Economic history

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This article is about the academic field. For historical events, see Economic history of the United States and analogously titled articles for other countries. For changes in economic ideas, see History of economic thought.

Economic history is the study of economies or economic phenomena of the past. Analysis in economic history is undertaken using a combination of historical methods, statistical methods and the application of economic theory to historical situations and institutions. The topic includes financial and business history and overlaps with areas of social history such as demographic and labor history. The quantitative – in this case, econometric – study of economic history is also known as cliometrics.[1]

Development as a separate field[edit]

Treating economic history as a discrete academic discipline has been a contentious issue for many years. Academics at the London School of Economics and the University of Cambridge had numerous disputes over the separation of economics and economic history in the interwar era. Cambridge economists believed that pure economics involved a component of economic history and that the two were inseparably entangled. Those at the LSE believed that economic history warranted its own courses, research agenda and academic chair separated from mainstream economics.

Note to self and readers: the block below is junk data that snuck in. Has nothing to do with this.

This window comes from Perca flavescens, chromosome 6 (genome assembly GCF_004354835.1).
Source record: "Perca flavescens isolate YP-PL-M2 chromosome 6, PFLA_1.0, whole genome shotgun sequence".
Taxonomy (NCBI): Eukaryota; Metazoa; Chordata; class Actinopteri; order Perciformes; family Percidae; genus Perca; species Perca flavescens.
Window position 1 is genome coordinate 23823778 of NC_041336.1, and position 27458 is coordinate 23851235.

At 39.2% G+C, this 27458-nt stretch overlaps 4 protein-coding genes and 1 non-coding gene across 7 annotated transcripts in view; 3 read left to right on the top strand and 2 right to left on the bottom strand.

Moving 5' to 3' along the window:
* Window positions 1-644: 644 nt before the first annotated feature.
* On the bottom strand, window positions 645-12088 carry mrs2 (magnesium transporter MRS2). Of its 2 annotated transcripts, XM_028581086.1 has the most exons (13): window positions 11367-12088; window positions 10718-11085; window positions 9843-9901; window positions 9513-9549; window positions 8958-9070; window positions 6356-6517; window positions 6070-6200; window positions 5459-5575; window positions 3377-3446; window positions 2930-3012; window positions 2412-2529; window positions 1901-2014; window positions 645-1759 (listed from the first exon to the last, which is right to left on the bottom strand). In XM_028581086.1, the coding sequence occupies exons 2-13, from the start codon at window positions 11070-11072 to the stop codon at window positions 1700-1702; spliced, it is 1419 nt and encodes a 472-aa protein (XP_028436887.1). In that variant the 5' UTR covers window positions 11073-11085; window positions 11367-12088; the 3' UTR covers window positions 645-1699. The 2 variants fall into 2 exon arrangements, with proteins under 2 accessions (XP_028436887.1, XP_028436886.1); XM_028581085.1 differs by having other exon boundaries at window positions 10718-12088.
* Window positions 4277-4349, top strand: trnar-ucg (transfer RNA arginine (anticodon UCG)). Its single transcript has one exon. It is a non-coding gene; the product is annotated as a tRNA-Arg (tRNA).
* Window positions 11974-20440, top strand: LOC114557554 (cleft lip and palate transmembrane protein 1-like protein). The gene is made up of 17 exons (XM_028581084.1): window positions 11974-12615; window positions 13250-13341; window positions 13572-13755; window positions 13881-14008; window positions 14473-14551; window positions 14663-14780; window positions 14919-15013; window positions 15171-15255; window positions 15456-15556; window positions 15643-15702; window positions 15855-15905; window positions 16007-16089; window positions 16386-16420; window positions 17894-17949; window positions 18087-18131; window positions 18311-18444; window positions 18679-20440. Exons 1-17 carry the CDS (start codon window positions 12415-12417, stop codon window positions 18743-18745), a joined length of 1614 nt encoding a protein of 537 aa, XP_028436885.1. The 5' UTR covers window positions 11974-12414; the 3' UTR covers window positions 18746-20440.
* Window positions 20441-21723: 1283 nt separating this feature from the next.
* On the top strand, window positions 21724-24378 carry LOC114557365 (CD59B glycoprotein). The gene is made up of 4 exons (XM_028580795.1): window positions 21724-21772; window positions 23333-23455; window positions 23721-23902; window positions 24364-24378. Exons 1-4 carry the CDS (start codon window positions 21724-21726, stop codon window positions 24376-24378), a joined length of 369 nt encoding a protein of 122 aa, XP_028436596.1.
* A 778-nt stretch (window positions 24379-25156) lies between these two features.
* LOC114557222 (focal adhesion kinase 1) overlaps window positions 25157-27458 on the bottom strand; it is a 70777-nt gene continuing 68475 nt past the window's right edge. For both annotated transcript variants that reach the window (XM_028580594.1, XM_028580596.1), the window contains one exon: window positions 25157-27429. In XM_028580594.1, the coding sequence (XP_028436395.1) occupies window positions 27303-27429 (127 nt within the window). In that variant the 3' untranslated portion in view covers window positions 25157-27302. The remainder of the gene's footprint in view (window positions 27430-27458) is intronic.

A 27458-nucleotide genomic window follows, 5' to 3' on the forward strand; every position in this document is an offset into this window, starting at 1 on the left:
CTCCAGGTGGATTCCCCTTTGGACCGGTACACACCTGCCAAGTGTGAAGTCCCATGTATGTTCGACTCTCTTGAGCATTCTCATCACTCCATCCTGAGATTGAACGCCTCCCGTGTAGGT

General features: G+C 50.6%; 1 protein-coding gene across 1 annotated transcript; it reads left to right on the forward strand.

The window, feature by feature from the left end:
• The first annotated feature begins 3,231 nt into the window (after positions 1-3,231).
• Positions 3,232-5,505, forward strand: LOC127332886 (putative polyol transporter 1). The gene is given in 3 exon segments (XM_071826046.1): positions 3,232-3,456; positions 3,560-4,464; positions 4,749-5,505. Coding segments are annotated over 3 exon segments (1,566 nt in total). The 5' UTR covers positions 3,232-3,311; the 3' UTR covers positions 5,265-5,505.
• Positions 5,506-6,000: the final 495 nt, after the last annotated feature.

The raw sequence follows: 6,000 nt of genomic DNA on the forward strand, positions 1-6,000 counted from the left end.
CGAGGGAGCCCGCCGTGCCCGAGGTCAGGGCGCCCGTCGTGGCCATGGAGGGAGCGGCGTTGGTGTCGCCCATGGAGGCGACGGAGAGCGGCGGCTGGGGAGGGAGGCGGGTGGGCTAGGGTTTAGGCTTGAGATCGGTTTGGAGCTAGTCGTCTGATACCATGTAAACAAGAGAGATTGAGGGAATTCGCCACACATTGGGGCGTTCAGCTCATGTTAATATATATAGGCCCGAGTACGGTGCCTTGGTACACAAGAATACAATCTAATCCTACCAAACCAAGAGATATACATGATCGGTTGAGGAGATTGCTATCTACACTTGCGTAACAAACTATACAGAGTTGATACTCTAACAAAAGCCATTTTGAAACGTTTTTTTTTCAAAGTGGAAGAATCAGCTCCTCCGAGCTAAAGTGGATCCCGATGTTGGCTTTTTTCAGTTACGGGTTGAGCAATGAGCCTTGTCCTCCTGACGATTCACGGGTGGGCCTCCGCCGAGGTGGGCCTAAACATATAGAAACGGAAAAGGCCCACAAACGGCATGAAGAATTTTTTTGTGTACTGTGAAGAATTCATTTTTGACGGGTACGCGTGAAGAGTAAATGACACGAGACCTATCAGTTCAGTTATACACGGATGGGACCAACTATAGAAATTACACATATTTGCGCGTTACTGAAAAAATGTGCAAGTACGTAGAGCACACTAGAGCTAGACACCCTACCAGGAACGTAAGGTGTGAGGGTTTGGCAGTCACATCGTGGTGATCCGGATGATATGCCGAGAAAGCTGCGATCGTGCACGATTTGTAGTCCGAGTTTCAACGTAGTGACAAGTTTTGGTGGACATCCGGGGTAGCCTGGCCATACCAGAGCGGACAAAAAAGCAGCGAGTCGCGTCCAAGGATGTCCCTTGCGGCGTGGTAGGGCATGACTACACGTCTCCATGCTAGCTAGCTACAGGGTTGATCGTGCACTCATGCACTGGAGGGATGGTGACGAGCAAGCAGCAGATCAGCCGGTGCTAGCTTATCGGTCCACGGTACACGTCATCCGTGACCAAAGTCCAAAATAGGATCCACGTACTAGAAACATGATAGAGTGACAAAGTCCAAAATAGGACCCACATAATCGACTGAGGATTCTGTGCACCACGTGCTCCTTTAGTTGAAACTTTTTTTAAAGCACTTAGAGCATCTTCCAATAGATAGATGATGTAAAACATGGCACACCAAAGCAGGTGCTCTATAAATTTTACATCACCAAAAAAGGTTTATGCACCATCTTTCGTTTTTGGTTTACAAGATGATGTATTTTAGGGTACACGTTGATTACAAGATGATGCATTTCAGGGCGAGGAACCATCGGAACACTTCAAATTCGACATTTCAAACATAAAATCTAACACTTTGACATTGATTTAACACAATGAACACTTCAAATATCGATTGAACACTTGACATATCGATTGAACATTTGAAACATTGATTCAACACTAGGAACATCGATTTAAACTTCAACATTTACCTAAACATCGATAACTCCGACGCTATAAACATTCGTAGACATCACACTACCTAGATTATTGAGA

In the initial period of the subject's development, the LSE position of separating economic history from economics won out. Many universities in the UK developed independent programmes in economic history rooted in the LSE model. Indeed, the Economic History Society had its inauguration at LSE in 1926 and the University of Cambridge eventually established its own economic history programme. However, the past twenty years have witnessed the widespread closure of these separate programmes in the UK and the integration of the discipline into either history or economics departments. Only the LSE retains a separate economic history department and stand-alone undergraduate and graduate programme in economic history. Cambridge, Glasgow, the LSE and Oxford together train the vast majority of economic historians coming through the British higher education system today.

Meanwhile, in the US, the field of economic history has in recent decades been largely subsumed into other fields of economics and is seen as a form of applied economics. As a consequence, there are no specialist economic history graduate programs at any universities anywhere in the country. Economic history remains as a special field component of regular economics or history PhD programs in universities including at University of California, Berkeley, Harvard University, Northwestern University and Yale University.

Economic history and economics[edit]

Yale University economist Irving Fisher wrote in 1933 on the relationship between economics and economic history in his "Debt-Deflation Theory of Great Depressions" (Econometrica, Vol. 1, No. 4: 337–338):